Launching a new fund is no easy task; from developing, defining and evidencing the investment strategy to documenting track records, filing the necessary paperwork all the way to securing capital commitments. With so many hurdles to jump, the last thing any manager needs during this process is additional work or complexity when onboarding with a fund administrator.
Point of contact
Having structured and launched 20 funds as an investment manager, plus a three year stint at the Jersey regulator, Aidan O’Flanagan, director and head of funds at Highvern knows the importance of the initial bedding in period with one’s administrator. “I am typically the first point of contact prior to a client being onboarded,” he says. “I love this part of the job; getting my hands dirty and being involved with the pre-launch phase.”
During this initial phase, O’Flanagan introduces the client to the Highvern experts, the lead director and the lead client managers, who will then manage the fund from start to finish.
One team to rule them all
It is common, especially for larger fund admins, to have separate onboarding teams, some of which are split up further with one group focused on KYC and AML management and another for onboarding. And there’s good reason for this; onboarding is an arduous task, having one team focused on just this allows for time and cost efficiencies.
Highvern, however, sees things differently. “First impressions last. The onboarding process is the most important time for getting to know the client and how the fund will operate,” says O’Flanagan. “There’s plenty of dialogue and lots of knowledge to be gained that will be vital to the ongoing relationship; we don’t want to lose any of that by having a separate team handling the onboarding.”
Furthermore, it is during this phase that lawyers and tax advisors are highly focused on the fund launch. “It’s a great opportunity to get close to these groups as well and impress
them,” adds O’Flanagan.
Beyond establishing a strong relationship with the client, ensuring the whole team understands the regulations, particularly KYC and AML, is an important risk management tool at onboarding and throughout a client relationship. “These are such important regulations and each jurisdiction has their own set of rules. There’s no simple answer to streamlining this process cross jurisdictionally,” explains O’Flanagan. “Given our strong compliance background we’re able to work with clients and investors to make a clunky process as smooth as possible.”
Another advantage of having one team working with the fund for its entire lifespan is setting it up in such a way that subsequent work is as smooth as possible. Highvern does this by creating a client matrix. “It’s a big job,” admits O’Flanagan. “We map out the relevant requirements of the LPA, laws and regulations and assign a process and control to each one and build these into our systems.”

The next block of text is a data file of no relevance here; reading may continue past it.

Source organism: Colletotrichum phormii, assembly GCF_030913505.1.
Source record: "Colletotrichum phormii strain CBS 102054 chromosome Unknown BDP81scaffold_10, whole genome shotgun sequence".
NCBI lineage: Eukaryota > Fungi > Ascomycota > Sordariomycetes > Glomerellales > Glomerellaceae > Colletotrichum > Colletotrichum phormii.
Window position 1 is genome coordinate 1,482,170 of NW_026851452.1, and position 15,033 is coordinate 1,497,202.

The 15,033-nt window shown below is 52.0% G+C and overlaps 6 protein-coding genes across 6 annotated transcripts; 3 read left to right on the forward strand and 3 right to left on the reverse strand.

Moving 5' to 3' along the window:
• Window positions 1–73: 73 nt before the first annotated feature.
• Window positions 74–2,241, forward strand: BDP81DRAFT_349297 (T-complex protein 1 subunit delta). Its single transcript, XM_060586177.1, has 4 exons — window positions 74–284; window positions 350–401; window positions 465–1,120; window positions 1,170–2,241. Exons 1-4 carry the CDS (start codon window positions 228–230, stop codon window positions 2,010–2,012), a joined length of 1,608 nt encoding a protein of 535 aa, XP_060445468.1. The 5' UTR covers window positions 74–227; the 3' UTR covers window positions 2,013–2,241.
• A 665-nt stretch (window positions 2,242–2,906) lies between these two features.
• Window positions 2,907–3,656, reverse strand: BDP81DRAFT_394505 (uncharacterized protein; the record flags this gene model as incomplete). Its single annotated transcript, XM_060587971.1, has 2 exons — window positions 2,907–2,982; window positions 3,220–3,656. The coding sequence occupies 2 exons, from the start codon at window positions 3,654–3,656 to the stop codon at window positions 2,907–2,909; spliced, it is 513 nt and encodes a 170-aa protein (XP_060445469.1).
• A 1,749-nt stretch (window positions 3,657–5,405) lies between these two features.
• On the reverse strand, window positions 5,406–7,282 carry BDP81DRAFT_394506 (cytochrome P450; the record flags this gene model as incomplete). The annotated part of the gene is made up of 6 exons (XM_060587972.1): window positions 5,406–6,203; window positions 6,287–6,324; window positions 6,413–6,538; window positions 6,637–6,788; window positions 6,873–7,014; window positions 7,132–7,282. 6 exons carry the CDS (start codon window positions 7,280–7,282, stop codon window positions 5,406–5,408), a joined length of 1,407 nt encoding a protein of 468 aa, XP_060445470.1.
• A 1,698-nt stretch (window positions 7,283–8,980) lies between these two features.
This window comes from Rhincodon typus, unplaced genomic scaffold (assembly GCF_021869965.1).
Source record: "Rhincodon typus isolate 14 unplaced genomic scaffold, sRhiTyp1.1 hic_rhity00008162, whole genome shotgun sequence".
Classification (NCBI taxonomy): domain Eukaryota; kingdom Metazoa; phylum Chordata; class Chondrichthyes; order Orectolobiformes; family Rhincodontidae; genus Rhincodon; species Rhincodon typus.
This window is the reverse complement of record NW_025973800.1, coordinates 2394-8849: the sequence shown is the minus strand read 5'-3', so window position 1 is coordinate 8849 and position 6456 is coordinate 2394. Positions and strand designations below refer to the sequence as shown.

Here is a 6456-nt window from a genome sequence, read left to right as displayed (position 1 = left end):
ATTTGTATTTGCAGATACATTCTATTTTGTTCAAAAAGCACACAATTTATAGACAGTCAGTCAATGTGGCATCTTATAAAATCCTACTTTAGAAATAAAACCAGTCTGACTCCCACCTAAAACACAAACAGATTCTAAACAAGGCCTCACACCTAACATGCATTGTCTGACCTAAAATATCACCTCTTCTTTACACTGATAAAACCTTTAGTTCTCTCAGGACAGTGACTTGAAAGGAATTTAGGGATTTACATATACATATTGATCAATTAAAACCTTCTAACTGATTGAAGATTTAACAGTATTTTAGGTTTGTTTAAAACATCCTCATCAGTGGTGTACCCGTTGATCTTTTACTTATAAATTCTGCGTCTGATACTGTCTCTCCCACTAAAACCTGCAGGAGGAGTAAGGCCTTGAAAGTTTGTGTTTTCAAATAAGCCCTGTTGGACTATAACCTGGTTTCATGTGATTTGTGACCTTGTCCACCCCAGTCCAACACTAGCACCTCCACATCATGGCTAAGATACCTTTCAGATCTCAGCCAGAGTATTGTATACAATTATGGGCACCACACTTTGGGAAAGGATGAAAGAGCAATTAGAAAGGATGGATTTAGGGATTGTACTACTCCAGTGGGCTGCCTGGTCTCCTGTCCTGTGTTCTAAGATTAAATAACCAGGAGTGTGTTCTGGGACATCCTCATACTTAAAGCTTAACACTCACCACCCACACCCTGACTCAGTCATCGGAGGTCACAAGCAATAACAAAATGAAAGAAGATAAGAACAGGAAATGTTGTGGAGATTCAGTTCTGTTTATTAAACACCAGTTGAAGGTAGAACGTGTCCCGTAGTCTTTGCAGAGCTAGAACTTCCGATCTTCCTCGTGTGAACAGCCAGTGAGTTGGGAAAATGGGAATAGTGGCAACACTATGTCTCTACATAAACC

The core reasoning behind this is ensuring that nothing is missed. “If a team member is on holiday for example, the key requirements have already been captured in our systems and anyone can step in and take over with minimal fuss ensuring everything is done in a timely and orderly manner. The matrix also works as an efficient centralised resource for new team members to get up to speed on a client.”
“It’s nice and clear to have it in the matrix form rather than reading through the LPA, legal and regulatory requirements constantly to make sure we’re on top of everything,” adds O’Flanagan.
Try on for size
Of course, every manager and fund is unique and requires differing levels of support. While Highvern has developed its own processes and ways of working, the team tailors its approach depending on the kind of client.
“For large managers, they typically have internal teams who are experienced, have good relationships with lawyers and are usually a long way down the process in terms of fundraising, structuring and drafting of documents when they approach us. When we’re working with these kinds of GPs it’s simply about being proactive and doing our job well.” However, that doesn’t mean the Highvern team’s background and experience doesn’t come into use. Thanks to his time at the JFSC, O’Flanagan has been able to give regulatory steers to large managers on numerous occasions. Most notably when a client director raised an issue with the waterfall language in an LPA. “The potential financial impact, and knock on effect on other funds to the GP could have been significant. One of the founding partners of the client called me to praise the individual and I remember him being so thankful that the client director was interested enough in their business to conduct such a thorough review, as from their experience the waterfall isn’t really looked at by the fund accountants until the carry starts to kick in.”
Highvern also works with spin-outs, which typically haven’t employed a CFO during the launch phase. “For these clients I guide them through the structuring, introductions to lawyers and umbrella providers. I act as quasi CFO at the beginning and this where we can add a lot of value,” says O’Flanagan.
Finally, Highvern is also experienced with brand new managers. “These are the most challenging as they don’t have a lot of fund management experience and so require more support from us but the strength of the relationship that is built can be very rewarding.”
Highvern’s focus, care and attention to the onboarding process reflects the team’s deep understanding of private capital fund administration. By spending the time and doing the work upfront, the team - and of course the client - can be confident everything is captured and accounted for, allowing for the smooth running of the fund throughout its lifespan, allowing managers to focus on their core work of investing and growing assets.
This article was sponsored by Highvern